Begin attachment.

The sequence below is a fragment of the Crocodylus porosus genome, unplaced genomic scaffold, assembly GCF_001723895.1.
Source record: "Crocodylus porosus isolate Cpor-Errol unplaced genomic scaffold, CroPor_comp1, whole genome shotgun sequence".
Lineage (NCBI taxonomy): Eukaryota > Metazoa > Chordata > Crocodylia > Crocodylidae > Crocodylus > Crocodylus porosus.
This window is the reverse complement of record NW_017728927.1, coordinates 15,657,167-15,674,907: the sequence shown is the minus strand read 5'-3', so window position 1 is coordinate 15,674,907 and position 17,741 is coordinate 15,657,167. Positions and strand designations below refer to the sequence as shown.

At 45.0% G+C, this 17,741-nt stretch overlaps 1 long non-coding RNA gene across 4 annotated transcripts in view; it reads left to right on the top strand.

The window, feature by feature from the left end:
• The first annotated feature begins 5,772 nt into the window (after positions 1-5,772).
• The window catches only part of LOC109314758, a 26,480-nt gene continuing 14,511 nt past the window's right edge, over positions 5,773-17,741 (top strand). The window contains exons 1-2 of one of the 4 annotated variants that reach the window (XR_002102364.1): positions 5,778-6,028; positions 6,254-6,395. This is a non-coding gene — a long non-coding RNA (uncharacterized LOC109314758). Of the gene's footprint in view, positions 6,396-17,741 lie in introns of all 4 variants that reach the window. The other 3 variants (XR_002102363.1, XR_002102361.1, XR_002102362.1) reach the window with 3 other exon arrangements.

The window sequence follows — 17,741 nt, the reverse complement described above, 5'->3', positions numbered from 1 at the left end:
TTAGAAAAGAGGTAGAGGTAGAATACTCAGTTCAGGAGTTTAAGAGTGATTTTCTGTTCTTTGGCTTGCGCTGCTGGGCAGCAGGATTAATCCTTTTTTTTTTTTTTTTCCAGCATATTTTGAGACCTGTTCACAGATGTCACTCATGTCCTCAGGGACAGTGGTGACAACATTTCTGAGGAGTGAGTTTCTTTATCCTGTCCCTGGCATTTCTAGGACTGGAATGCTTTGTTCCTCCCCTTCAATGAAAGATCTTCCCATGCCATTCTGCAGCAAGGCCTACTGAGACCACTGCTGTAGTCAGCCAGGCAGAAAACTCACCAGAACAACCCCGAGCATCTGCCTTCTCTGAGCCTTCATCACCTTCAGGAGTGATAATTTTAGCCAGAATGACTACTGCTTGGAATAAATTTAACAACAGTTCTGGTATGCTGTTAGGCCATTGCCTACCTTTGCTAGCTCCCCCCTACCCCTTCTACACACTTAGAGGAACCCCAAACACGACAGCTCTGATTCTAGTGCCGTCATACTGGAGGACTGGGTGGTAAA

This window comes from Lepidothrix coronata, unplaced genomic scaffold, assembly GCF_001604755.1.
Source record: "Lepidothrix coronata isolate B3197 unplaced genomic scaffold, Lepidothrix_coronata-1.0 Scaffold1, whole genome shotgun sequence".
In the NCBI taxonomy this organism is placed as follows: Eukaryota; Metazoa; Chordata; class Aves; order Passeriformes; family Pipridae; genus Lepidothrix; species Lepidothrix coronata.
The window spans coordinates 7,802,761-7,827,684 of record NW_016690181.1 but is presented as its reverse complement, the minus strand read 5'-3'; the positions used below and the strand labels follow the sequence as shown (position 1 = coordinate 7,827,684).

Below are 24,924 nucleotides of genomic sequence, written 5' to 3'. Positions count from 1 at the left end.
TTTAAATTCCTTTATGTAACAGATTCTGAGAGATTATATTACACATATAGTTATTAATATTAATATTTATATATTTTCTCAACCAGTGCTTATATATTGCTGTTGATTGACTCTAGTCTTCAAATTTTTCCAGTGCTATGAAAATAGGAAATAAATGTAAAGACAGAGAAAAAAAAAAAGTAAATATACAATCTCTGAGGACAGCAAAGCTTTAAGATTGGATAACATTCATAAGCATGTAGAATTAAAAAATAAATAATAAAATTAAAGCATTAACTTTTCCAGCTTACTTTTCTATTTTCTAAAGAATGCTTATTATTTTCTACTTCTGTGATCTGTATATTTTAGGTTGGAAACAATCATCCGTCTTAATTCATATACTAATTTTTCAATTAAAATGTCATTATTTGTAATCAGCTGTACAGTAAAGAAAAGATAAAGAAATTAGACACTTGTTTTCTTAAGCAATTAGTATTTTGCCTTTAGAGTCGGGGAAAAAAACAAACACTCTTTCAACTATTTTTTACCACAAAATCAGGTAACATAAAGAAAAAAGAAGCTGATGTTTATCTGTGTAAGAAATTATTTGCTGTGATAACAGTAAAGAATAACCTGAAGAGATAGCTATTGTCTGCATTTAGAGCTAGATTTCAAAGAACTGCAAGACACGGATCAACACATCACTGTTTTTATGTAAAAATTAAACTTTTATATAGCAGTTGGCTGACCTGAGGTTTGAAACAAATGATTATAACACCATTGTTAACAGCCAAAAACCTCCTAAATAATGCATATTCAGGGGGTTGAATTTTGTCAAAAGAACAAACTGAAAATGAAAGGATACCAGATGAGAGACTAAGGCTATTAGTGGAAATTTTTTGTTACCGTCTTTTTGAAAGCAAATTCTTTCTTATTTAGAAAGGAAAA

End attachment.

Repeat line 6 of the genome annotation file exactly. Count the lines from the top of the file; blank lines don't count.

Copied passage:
The window, feature by feature from the left end: